Activity theory as a tool for data analysis - School of Computing Seminar Series

Start date and time

Wednesday 6 September 2017


Core44, room C44, Merchiston Campus

This seminar reports on recent research designed to understand how community-level elected representatives (Scotland’s community councillors)
1. learn about their roles
2. gather, process and share information of interest to the citizens they represent and higher authorities such as local authorities (e.g. Edinburgh Council, NHS Lothian).

In this presentation, and the corresponding conference paper, Activity Theory is presented as a framework for explaining Information Literacy as a technologically mediated social practice.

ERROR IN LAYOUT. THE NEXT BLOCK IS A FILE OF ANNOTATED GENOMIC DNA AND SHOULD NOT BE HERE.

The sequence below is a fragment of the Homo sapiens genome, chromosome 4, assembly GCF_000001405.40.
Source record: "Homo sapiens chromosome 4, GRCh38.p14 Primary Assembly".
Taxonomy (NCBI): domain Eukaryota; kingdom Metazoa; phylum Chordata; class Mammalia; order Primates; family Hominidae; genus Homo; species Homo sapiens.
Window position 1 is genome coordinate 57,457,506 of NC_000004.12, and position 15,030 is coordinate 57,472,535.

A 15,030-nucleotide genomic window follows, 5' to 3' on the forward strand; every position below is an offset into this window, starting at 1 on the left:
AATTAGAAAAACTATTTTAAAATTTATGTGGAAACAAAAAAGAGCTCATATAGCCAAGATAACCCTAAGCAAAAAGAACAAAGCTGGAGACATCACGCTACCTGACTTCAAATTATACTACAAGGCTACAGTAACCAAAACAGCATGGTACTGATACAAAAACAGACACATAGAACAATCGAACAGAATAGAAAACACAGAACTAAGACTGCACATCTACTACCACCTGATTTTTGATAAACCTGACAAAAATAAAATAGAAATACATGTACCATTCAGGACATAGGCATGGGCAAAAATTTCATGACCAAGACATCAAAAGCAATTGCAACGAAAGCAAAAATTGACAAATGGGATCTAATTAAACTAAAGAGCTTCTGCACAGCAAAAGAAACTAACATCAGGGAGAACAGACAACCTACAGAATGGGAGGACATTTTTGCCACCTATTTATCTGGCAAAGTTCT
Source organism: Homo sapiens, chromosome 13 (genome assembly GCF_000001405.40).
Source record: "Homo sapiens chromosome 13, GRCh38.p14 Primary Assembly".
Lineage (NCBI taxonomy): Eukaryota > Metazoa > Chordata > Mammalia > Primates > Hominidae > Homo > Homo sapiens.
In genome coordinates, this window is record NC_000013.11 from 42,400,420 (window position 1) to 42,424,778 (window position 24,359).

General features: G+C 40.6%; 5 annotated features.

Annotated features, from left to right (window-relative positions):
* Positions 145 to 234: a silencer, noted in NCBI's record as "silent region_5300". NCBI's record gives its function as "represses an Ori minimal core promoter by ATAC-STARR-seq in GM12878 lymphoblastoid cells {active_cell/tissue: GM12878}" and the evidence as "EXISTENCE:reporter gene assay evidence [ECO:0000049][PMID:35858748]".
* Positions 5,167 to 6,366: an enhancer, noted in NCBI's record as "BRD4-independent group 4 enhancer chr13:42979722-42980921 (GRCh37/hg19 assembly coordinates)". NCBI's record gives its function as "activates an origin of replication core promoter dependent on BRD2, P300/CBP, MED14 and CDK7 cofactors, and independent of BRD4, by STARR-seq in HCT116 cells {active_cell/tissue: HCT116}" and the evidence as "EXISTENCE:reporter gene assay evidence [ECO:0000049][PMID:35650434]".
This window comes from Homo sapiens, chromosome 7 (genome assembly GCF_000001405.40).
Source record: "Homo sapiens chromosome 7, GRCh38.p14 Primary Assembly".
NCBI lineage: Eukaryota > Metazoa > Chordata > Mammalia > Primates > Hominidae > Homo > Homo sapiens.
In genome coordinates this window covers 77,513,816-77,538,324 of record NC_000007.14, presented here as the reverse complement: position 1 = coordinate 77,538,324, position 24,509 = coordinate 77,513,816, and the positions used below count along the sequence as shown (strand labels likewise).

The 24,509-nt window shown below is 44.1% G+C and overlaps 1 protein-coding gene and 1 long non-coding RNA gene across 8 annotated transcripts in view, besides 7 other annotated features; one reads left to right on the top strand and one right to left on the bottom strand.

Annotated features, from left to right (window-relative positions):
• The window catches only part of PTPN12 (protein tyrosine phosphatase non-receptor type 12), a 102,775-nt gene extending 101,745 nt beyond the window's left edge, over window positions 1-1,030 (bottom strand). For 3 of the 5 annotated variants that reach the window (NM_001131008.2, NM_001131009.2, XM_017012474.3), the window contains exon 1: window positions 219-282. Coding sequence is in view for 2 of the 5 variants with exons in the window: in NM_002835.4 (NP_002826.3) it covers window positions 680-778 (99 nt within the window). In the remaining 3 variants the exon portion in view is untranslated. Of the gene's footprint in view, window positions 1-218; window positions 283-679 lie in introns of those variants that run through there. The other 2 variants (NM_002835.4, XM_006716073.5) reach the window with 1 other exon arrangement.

This work demonstrates the value of Activity Theory as
· a tool for Information Literacy research that seeks to present information practices in their social contexts
· as a means of highlighting underlying issues within the social environment under review through the identification of contradictions within the activity system.
These aspects of the research are particularly important because Information Literacy is generally conceived as an aspect of individuals, particularly students in higher education. However, work roles involving information gathering, processing and sharing are often collective/social, and mediated by workplace hierarchies and norms.